of its donation of an elliptic curve encryption implementation to the OpenSSL project
was generally well
received. After all, the donation of more open source code has got to be a
good thing. As it turns out, however, some people are looking at this gift
and wondering how free it really is.
If you look at the OpenSSL LICENSE file in
the current snapshot, nothing has changed; it's a fairly straightforward
BSD-style license. But the Sun-contributed code contains its own license
text which differs from the OpenSSL license. In particular, it contains
this rather impenetrable language:
In addition, Sun covenants to all licensees who provide a
reciprocal covenant with respect to their own patents if any, not
to sue under current and future patent claims necessarily infringed
by the making, using, practicing, selling, offering for sale and/or
otherwise disposing of the Contribution as delivered hereunder (or
One would that Sun, by virtue of having released the code under a free
license, would have given up the right to sue people for using that code.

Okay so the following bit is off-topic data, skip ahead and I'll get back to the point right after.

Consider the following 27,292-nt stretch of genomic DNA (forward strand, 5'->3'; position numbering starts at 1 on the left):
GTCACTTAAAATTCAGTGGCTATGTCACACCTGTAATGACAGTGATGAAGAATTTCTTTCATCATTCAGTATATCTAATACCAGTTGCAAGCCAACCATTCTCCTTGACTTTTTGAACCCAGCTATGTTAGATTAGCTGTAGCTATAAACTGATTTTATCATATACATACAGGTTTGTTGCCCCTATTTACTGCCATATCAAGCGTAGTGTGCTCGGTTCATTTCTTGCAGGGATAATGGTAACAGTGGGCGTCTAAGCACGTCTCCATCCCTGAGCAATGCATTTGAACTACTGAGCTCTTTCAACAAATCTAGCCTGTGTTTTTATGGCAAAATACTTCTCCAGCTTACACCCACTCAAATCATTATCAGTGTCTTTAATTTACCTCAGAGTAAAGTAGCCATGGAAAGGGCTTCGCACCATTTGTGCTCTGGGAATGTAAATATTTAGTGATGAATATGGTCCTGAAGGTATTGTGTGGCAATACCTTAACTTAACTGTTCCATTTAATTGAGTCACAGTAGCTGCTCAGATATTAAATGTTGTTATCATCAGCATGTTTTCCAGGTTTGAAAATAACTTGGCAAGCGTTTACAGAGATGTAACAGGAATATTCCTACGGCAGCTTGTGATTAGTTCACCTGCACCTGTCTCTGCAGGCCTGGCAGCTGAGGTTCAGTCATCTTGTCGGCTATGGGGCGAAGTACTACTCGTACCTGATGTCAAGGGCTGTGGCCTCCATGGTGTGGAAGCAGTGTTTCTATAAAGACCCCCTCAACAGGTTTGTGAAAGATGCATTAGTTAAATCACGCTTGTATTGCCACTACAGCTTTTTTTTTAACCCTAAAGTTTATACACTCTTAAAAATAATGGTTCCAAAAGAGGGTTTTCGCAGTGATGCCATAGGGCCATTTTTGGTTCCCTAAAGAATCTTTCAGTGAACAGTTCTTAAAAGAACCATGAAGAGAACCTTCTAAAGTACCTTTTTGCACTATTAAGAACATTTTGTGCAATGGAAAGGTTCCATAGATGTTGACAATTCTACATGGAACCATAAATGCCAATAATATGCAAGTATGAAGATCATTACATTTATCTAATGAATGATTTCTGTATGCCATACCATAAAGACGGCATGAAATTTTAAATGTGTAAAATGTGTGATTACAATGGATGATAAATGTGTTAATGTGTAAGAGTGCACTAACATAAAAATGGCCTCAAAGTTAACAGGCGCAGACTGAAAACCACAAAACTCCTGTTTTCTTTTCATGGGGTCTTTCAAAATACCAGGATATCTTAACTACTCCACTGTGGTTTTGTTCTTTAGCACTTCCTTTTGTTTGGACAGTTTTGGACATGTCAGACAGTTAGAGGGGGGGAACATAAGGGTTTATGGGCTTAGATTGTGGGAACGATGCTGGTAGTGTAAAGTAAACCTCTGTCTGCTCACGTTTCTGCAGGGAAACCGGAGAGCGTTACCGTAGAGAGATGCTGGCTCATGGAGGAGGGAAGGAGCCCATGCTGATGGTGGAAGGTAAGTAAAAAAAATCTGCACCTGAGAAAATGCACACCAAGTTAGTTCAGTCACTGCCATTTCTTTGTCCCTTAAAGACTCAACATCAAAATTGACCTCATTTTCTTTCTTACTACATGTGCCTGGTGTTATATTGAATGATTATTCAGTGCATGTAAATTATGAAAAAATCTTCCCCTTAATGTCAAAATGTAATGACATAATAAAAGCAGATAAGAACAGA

This clause, however, seems to put a string on it: Sun explicitly says it
won't sue, but only if you don't sue them either. The limitation seems to
only apply to suits over the elliptical curve code itself, but it's hard to
say for sure; the language is not all that clear.
For those who object to this language, the distinction does not matter. If
you start attaching strings to free code, they say, it is no longer free.
The most vocal of the dissenters is, of course, OpenBSD hacker Theo de
Raadt, who states:
It means that OpenSSL is becoming a non-free software project,
because the code from Sun contains licenses which invoke patent
litigation; the licence on the new code basically builds a contract
that says "if you use this code, you cannot sue Sun". In such a
way, by means of the slippery slope, a free software project
becomes not as free, and eventually, less and less free.
Theo has gone as far as suggesting a fork in the OpenSSL project as a way
of maintaining a version that is, to his eyes, truly free.
Whether or not this particular bit of language bothers people,
there is an issue here: companies often have a hard time resisting the
temptation to attach their own language to free software licenses. The
tendency toward custom licenses for each company and project has subsided
somewhat, but it is not completely gone. It will always be necessary to
scrutinize software licenses carefully, whether they are presented as free
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